- Livestock prices between October and December are likely to remain below normal due to poor body conditions, especially for cattle, and below-average demand. In January livestock prices are expected to increase as body conditions start improving although prices will likely remain below normal. Livestock-to-grain terms of trade will be highly unfavorable to farmers selling their livestock. This is due to below average livestock prices against significantly above average cereal prices. Bartering of livestock for grain or basic commodities is anticipated at below normal levels due to poor grain availability and high prices and shortages of basic commodities.
- In-country remittances will remain low and below normal; those from outside the country, specifically South Africa, are likely to be below average due to below average labor opportunities and recent xenophobic attacks in that country.
- Incomes from both agricultural and non-agricultural labor are expected to remain below average throughout the projection period. This is based on anticipated limited opportunities for in-kind and cash payments, and the expectation for another below-average rainfall season.
- Cash crop production mainly tobacco and cotton are also expected at below average levels due to anticipated reduction in cropped areas, prospects of a poor rainfall season, and the challenging economic environment.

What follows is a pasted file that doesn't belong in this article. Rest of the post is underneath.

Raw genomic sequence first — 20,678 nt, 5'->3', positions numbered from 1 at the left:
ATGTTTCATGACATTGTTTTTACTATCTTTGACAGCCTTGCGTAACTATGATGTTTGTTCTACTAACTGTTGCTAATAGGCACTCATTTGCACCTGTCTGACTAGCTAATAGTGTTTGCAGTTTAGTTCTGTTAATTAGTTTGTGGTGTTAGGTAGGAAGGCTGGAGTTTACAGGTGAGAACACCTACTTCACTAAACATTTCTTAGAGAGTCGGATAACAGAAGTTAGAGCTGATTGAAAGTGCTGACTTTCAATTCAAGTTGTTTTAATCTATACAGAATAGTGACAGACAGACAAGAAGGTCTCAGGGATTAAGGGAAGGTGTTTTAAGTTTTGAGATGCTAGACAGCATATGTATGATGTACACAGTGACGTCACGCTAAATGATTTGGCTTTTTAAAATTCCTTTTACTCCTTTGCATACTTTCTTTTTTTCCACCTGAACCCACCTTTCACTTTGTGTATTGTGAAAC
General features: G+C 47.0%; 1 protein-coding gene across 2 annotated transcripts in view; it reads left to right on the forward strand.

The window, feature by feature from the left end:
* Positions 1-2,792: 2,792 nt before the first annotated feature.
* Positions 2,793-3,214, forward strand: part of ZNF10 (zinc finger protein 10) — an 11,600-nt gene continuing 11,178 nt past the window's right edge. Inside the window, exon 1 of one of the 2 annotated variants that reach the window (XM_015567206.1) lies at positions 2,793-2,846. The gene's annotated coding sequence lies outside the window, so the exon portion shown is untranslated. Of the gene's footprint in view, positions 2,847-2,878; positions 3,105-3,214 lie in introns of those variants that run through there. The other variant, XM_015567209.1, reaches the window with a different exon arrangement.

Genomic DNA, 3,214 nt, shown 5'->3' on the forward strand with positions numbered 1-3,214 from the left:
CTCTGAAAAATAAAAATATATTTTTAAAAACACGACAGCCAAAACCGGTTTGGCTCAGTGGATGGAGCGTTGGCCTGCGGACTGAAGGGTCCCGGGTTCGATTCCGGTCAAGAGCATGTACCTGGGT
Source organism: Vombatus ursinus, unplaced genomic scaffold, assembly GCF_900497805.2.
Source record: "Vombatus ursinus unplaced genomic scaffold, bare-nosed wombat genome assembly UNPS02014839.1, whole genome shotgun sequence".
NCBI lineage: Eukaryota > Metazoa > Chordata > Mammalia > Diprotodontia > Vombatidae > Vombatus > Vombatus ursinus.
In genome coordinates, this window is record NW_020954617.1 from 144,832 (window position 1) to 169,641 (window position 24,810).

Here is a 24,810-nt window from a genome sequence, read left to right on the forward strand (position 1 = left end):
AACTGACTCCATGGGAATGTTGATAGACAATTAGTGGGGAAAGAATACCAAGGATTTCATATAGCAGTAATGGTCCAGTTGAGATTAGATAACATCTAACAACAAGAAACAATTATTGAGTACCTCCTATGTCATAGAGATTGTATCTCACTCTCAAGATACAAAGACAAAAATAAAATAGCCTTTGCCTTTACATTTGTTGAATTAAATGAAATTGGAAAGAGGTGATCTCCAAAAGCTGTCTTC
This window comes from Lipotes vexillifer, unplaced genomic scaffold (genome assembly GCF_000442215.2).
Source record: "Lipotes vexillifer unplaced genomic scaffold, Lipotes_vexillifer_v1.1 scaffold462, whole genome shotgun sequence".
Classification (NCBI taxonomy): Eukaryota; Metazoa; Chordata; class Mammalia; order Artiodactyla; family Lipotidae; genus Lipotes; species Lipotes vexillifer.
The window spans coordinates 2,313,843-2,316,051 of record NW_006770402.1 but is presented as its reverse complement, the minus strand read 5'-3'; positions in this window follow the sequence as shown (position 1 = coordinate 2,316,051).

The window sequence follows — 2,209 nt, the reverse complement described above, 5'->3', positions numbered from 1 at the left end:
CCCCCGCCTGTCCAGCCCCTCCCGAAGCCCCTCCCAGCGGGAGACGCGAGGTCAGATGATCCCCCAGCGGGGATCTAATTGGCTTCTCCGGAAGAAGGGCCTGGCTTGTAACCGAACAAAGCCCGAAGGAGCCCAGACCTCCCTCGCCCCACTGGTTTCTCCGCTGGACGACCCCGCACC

- The 2019/20 WFP Lean Season Programme plans to reach at least 2.7 million people at the peak of the lean season, January through March in prioritized districts. However, since detailed plans were not available at the time of FEWS NET’s analysis, FEWS NET assumes humanitarian food assistance will continue at similar levels to October 2019. Plans for assistance from government were not available.
Most Likely Food Security Outcomes
Acute food insecurity outcomes are likely to remain somewhat stable in semi-arid areas likely to receive humanitarian food assistance. However, Crisis (IPC Phase 3) outcomes are expected to persist across much of the country as the situation continues to deteriorate from October through the peak of the lean season in March/April. Throughout the projection period, areas of greatest concern include Kariba, Binga, Gokwe North, Mbire, Mudzi, and Chipinge where there would likely be some households in Emergency (IPC Phase 4) during the peak of the lean season. However, given plans for humanitarian food assistance in these areas, among other drought affected areas, Stressed! (IPC Phase 2!) outcomes are likely through March.
In areas where Crisis (IPC Phase 3) outcomes are expected to persist, poor households have already been relying on earlier than normal purchases, though they will face high food prices restricting their ability to purchase sufficient food to meet their basic food needs. These households are expected to engage in a variety of coping strategies till the harvest, likely in April. These strategies include; limiting meal frequency and quantity, increased consumption of wild foods, extended sale of livestock, labor migration, and decreasing expenses on healthcare, veterinary care, and agriculture inputs.